There are times when you need to move data between your worksheet and VBA and vice versa. This post will explain how to move data in either direction.
In this context, importing will mean moving data from the worksheet to the VBA developer. We are going to move the data below into the developer
Below is the code to do this
Option Base 1 Sub bringArray() Dim A() As Variant A = Selection End Sub
The code does the following
- Line one is an option to set the base to 1. This makes sure that VBA does not add an additional column to the array.
- Line 2 is where we begin the subroutine
- Line 3 dim or create our array as a variant. A variant is a highly flexible data type in VBA.
- Line 4 tells VBA to take the data from the highlighted cells in the worksheet and save them in A.
Below is the output
THe imaage above is sharing with you the data that is now inside the developer. The numbers in the value column are the same as the numbers found in the worksheet.
The code below is slightly different in that it can be used when you know exactly what rnage of data you want to take from the worksheet.
Option Base 1 Sub bringArray() Dim A() As Variant A = Range("A1:B2") MsgBox A(1,1) End Sub
The only difference is in line 4 where the range function is used rather than the selection one. Since the output is the same as the previous example it will not be displayed here.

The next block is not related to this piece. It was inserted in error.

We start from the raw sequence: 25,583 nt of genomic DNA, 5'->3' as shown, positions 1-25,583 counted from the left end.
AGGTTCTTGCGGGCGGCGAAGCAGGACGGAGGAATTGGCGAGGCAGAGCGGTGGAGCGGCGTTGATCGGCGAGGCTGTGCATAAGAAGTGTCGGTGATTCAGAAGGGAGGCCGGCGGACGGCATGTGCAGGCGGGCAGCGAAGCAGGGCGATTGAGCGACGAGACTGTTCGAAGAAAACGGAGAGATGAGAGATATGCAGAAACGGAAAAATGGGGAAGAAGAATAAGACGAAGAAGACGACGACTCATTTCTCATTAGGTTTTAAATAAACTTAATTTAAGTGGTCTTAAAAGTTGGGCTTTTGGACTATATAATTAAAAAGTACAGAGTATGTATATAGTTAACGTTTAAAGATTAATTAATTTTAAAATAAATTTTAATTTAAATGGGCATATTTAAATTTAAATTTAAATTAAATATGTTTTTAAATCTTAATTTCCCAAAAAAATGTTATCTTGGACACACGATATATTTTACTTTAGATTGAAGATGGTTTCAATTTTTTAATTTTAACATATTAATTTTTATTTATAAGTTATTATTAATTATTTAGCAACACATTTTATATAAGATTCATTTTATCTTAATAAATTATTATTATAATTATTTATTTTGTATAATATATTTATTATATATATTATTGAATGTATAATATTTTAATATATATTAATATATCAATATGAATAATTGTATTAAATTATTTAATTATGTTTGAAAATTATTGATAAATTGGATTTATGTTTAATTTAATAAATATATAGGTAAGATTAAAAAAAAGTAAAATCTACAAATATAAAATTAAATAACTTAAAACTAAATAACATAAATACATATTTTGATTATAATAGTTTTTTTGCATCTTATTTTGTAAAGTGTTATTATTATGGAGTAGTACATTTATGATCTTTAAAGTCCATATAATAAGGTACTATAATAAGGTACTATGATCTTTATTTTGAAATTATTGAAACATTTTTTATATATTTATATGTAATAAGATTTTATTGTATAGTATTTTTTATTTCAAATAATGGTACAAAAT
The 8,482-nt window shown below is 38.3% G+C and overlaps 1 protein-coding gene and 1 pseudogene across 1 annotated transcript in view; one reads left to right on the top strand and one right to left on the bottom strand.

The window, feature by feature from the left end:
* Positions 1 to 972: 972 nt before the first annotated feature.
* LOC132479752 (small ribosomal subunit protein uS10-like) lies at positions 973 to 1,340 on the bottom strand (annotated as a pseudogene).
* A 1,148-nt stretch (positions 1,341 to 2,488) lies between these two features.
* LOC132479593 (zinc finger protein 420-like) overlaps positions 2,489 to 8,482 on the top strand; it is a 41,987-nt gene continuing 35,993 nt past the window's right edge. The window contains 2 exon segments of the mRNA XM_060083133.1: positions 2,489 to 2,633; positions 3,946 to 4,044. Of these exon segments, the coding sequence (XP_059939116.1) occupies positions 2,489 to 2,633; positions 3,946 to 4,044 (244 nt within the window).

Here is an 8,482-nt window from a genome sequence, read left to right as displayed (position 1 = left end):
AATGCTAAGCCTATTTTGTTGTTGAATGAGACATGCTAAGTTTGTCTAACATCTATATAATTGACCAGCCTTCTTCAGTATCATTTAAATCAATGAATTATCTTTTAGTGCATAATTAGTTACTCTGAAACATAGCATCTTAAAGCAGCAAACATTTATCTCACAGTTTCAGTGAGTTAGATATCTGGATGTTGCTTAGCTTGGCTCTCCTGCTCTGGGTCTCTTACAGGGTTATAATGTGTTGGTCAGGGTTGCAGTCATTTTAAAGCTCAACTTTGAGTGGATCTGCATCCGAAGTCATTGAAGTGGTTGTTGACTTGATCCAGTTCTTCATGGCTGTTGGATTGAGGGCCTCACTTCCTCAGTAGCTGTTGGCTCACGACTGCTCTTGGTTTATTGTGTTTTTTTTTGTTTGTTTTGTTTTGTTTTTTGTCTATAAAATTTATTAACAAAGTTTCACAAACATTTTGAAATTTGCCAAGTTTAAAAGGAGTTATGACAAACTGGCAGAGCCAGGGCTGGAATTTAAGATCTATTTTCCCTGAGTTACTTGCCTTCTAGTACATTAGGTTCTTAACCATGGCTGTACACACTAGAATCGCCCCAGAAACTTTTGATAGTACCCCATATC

For export we are taking data from the VBA developer and placing it in an Excel worksheet. This code will involve the use of nest for loops. Below is the code.
Sub sendArray() Dim i as Integer, j As Integer Dim A(2,2) As Integer For i = 1 To 2 For j = 1 To 2 A(i,j)=3*i-j Range("A1:B2").Cells(i,j) = A(i,j) Next J Next i End Sub
Here is what the code does
- Line 1 declares the subroutine
- Line 2-3 declare the variable and array we need. The array is set to 2 x 2 because we know how big it will be .
- Line 4-9 are the nested for loop. The outer for loop is for the rows and the inner is for the columns. For the array we are taking the value of the row and multiplying it by 3 before subtracting whatever the value of j is. For example
- i =1 and j = 1 then
- (3*1)-1 = 2 [This is the output for row 1 column 1
- The range function is used to know where to place the results
Below is the output for this code
You can see that the results to the left are duplicating what is found in the right indicating that the code is a success.
The variation below allows you to create the array in the developer place it in the worksheet and also copy it to a cell range you select. Below is the code.
Sub sendArray() Dim i as Integer, j As Integer Dim A(2,2) As Integer For i = 1 To 2 For j = 1 To 2 A(i,j)=3*i-j Range("A1:B2").Cells(i,j) = A(i,j) Next J Next i Selection=A End Sub
What is new is in the second to last line. Here we set selection to A which will be the new location for our output. Below are the results.
You can see the second array that is copied below
Importing and exporting arrays is sometimes necessary when developing VBA code. The examples providing here give insights into how to do this.